Britons still in love with bricks and mortar, says CML
The CML has asked the same questions about home-ownership aspirations periodically since 1975. Last time the survey was undertaken, in 2007, the proportion who expected to be home-owners in ten years’ time was 84%.
Over the short term, the desire for home-ownership has dipped with 76% of those surveyed seeing home-ownership as their ideal tenure in two years’ time – down from 78% last time the survey was undertaken in 2007.
Adults aged 18-to-24 skewed the two-year numbers with just 42% hoping to invest in bricks and mortar by 2012, though the same age group had the highest ten-year home-ownership aspirations at 88%.
The CML said it is highly likely that this reflects younger people’s lifestyle choices, favouring more flexibility and mobility in the short term, as well as a realistic assessment of the difficulty of entering the housing market under current affordability conditions.
Michael Coogan, CML director general, said: “It is crystal clear that most people see home-ownership as their tenure of choice over the long term.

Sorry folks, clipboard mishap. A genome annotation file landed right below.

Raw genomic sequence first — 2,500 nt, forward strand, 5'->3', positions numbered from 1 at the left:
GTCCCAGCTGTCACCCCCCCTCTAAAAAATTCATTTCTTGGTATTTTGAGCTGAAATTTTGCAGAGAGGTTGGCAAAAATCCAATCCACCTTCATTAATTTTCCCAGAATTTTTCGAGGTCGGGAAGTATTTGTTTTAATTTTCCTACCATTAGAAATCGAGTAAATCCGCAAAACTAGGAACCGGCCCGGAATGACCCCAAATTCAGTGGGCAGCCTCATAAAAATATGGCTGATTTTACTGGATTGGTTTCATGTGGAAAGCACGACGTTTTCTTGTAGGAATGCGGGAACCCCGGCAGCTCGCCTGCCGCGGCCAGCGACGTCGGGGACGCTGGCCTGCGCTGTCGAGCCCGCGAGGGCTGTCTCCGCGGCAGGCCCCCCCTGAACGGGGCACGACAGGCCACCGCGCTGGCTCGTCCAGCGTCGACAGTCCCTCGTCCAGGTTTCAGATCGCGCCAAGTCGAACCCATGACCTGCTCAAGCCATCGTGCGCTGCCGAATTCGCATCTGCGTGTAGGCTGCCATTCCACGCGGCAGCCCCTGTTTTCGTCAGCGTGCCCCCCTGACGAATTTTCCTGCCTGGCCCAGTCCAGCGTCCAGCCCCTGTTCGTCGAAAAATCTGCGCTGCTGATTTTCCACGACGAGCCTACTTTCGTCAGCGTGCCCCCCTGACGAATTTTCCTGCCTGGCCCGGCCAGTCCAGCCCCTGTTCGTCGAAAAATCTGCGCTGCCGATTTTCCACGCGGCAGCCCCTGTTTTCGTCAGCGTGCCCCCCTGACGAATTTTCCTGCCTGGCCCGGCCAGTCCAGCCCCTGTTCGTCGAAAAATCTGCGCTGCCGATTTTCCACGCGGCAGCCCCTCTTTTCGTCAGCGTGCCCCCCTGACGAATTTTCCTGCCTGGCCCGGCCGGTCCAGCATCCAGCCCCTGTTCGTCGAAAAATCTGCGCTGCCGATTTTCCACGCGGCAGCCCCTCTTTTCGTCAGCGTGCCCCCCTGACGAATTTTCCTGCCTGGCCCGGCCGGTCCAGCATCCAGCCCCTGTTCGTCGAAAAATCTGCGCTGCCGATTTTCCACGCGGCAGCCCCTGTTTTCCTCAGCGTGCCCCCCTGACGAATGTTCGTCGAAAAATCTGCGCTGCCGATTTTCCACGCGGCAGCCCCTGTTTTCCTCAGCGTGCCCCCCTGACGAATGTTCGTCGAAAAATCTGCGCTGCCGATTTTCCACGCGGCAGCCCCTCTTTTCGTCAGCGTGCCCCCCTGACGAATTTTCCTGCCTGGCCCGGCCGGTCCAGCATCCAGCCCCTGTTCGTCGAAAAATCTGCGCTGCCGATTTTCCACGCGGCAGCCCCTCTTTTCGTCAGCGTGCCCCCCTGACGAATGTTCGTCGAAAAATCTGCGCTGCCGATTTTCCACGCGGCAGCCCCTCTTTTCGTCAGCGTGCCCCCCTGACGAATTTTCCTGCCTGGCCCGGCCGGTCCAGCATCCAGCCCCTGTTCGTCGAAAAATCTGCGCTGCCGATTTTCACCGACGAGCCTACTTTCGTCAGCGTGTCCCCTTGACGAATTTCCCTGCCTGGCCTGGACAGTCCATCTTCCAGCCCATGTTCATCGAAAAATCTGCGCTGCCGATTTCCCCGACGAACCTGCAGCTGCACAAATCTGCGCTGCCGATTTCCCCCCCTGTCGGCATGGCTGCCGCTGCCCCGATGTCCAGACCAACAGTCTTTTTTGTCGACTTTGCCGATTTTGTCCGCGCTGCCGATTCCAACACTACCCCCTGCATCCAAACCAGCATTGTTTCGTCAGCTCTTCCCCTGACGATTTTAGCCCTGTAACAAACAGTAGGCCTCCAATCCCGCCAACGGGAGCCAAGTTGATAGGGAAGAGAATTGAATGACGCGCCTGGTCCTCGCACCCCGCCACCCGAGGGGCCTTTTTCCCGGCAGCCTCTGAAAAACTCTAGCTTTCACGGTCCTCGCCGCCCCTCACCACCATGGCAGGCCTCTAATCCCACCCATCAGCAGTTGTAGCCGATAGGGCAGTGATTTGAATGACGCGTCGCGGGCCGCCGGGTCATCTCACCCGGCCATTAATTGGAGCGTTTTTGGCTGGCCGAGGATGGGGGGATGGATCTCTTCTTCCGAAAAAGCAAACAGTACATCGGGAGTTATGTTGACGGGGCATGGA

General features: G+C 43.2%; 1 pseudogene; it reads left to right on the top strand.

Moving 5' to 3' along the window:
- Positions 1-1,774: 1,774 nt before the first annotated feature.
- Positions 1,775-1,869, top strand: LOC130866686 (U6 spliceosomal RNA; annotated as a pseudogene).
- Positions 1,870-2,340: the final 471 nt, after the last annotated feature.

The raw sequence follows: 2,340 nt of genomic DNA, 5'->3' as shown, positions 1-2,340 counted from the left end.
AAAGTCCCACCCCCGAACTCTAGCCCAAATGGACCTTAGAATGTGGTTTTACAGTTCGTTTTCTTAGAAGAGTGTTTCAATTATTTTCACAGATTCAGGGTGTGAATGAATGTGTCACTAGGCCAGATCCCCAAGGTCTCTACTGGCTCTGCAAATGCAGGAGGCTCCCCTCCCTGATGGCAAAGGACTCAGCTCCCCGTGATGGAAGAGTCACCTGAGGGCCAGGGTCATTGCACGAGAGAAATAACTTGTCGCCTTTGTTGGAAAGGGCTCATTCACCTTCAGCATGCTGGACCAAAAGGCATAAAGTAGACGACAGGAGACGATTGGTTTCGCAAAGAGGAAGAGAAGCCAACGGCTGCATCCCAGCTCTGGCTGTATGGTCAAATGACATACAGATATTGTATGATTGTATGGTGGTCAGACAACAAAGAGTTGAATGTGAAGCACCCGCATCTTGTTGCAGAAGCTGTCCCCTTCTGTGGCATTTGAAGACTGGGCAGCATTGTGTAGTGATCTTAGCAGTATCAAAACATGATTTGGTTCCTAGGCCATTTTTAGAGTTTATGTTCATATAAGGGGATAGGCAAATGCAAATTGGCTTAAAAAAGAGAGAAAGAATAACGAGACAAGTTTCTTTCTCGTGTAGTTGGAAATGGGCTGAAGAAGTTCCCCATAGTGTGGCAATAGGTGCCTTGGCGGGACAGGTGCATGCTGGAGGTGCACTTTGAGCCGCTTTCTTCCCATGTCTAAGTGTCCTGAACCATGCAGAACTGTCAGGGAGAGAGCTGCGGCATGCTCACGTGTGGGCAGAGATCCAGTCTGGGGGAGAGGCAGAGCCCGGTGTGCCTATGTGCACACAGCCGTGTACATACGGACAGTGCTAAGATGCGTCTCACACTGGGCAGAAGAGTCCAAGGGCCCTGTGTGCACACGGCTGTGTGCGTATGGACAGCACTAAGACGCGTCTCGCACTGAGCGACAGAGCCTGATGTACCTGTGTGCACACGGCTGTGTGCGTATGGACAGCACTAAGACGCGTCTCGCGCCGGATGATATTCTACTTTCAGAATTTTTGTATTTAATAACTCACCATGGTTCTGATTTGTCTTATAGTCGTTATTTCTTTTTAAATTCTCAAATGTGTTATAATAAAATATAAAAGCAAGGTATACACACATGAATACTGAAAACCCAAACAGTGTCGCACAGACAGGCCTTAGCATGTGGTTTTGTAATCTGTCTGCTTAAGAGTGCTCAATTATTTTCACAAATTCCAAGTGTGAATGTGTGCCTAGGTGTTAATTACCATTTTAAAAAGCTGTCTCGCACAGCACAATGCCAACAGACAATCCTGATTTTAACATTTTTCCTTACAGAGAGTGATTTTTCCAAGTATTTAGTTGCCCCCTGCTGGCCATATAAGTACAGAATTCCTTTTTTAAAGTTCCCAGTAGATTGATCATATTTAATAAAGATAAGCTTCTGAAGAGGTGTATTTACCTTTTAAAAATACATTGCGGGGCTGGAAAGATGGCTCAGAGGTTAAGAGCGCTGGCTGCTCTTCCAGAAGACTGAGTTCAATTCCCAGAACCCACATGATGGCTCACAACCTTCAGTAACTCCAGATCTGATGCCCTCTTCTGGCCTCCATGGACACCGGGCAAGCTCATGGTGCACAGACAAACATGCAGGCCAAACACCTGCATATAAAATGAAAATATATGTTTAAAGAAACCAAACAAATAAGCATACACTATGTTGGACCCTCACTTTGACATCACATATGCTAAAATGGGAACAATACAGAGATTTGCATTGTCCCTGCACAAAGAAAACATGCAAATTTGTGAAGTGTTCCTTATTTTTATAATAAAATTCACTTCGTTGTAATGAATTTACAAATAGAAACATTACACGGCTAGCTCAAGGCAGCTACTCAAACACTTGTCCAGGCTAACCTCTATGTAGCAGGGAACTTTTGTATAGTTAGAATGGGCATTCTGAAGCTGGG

“But the unintended consequence of regulatory change is that it is going to be permanently tougher for people – especially young people – to fulfil that aspiration in the future, even if they are responsible with their finances.
“Home-ownership levels are already falling, and they will continue to fall. Is that the outcome that policymakers want?
“It is certainly not what consumers want, but it’s what they’re likely to end up with. We urge politicians and regulators to pause and think again about the cumulative effects of their well-intentioned but poorly targeted package of regulatory changes.”